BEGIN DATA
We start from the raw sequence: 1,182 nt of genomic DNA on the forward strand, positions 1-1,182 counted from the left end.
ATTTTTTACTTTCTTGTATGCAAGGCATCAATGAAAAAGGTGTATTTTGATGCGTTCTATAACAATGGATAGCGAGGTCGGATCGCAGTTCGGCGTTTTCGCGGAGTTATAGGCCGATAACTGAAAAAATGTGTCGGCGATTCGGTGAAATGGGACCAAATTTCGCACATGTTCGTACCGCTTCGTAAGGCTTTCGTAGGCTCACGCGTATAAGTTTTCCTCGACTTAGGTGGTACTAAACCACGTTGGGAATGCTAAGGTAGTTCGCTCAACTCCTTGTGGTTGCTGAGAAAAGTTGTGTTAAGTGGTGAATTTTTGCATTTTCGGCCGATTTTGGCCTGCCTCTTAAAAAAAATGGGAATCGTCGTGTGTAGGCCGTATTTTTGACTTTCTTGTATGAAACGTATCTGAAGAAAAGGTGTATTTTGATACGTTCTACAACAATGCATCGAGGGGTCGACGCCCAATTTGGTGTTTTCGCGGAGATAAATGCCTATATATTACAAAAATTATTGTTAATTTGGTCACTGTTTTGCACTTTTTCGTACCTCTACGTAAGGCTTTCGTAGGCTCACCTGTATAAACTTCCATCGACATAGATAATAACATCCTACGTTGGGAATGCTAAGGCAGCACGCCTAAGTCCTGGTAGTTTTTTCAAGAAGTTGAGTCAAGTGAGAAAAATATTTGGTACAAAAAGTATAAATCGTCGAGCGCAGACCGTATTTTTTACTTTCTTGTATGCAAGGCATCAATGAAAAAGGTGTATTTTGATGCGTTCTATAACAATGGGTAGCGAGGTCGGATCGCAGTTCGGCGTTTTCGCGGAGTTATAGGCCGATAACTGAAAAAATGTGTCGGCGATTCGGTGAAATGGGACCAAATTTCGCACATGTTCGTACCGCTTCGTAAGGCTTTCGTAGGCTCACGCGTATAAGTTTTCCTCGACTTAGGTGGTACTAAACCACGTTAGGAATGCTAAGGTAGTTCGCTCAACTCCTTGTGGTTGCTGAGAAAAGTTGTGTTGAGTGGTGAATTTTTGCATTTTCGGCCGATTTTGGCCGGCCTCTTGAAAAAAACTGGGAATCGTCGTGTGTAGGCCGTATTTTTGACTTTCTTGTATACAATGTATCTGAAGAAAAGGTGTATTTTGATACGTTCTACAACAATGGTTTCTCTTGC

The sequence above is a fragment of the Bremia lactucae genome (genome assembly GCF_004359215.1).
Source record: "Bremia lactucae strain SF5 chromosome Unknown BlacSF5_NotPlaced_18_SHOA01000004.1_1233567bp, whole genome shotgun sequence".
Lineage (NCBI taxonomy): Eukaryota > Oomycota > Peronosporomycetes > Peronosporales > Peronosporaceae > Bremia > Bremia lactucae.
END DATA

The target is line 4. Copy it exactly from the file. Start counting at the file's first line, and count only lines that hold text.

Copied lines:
Source record: "Bremia lactucae strain SF5 chromosome Unknown BlacSF5_NotPlaced_18_SHOA01000004.1_1233567bp, whole genome shotgun sequence".